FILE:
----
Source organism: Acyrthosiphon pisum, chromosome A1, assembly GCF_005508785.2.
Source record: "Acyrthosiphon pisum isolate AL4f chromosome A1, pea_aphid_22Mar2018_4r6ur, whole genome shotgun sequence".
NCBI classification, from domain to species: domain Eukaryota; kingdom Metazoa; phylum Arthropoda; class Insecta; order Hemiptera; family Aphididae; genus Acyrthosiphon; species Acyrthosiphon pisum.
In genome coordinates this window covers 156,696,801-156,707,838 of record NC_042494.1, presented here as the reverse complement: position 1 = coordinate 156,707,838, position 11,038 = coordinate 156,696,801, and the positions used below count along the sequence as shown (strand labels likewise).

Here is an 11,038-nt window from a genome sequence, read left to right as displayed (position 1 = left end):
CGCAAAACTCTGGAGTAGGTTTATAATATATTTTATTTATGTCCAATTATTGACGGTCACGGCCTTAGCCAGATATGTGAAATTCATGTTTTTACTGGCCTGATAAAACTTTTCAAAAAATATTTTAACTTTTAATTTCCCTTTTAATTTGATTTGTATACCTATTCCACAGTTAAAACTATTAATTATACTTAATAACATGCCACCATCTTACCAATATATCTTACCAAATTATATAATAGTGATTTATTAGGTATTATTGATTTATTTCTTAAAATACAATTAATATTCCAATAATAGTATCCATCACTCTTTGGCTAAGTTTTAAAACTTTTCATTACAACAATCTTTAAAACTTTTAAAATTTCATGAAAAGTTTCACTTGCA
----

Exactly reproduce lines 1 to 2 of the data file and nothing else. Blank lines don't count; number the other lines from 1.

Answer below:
Source organism: Acyrthosiphon pisum, chromosome A1, assembly GCF_005508785.2.
Source record: "Acyrthosiphon pisum isolate AL4f chromosome A1, pea_aphid_22Mar2018_4r6ur, whole genome shotgun sequence".